It all starts here. Before doing anything else, you need to know about your keywords. What words do people type into search engines to look for information on your products or service?
The keyword or keywords are what lead people to organic search results and are the gateway to the websites where the information they are seeking lies.
Once you can find the phrases and words that people put together to look for things, you can then produce and optimise the content on your website to make sure you target these.
There are many ways to find keywords, one of the first tasks when doing keywords research is to find what are termed ‘pillar keywords’.
This article is only the starting point. There’s so much more to keyword research than discussed here.
This is an SEO practice of finding and analyzing the words the searcher uses. These are the most common words that people will use for finding your niche.
Keyword research has changed and evolved, though, and is now becoming more about finding and understanding your audience and covering the content in a thorough and complex manner. For example, if you run a breed-specific dog website – say boxer dogs, it would be words like ‘boxer dog’, boxer breeds’ ‘boxer dogs’ that you should use.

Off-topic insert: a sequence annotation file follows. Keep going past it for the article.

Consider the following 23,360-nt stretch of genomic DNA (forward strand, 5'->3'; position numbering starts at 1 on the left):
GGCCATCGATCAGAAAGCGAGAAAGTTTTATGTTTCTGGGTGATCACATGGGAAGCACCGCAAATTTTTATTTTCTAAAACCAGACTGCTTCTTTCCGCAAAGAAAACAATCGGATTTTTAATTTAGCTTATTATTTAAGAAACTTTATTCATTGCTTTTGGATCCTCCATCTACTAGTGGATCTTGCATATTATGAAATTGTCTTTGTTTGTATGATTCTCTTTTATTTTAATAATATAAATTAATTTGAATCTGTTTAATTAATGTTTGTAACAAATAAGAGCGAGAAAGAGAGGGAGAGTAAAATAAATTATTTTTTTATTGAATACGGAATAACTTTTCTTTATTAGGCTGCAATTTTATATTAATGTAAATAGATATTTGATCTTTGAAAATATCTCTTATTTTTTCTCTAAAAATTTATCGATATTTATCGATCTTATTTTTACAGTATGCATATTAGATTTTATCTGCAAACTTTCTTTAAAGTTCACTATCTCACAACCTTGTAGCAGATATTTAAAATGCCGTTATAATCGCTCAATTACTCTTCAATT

The search terms that people use are not just from the usual Google search. They can also come from other online means such as social media, blogging or general conversations.
One of the first places to start your keyword hunt is Google search. Here there are built-in tools such as ‘People also ask’ ‘Related search’ or Google autocomplete.
Using Google is a good place to start as you will begin to see how people are finding your niche. You will also get a feel for what terms they are using to search.
The other free online places you can look for keywords are Quora, Youtube, Facebook etc.
How to Measure Keywords
There are three essential things to look for when searching for keywords and include:
- Relevancy – how relevant is the keyword to your niche? The search intent must match your content.
- Search volume – how many people are using that search term per month?
- Keyword difficulty – how difficult it would be to rank for that keyword based on how many others are also trying to rank for it.
Let’s explore this further…
Keyword relevance is based around what your niche and content are all about. This is all around what is termed search intent, what is the intent of the searcher.
- Is it to search for a brand or company name- navigational?
- Is it to gain specific information on a product or service – informational?
- Does the searcher want to buy – transactional.
- Are they searching with the intent to buy after doing research – commercial?
Perhaps the most important metric is actually search intent.
Someone looking to buy a ‘new lawnmower’ will most likely end up with brand results in their search such as Amazon, Walmart etc.
However, someone searching for ‘the best lawnmower in 2021’ is more commercial in intent and will be presented with a list of buyers’ guides.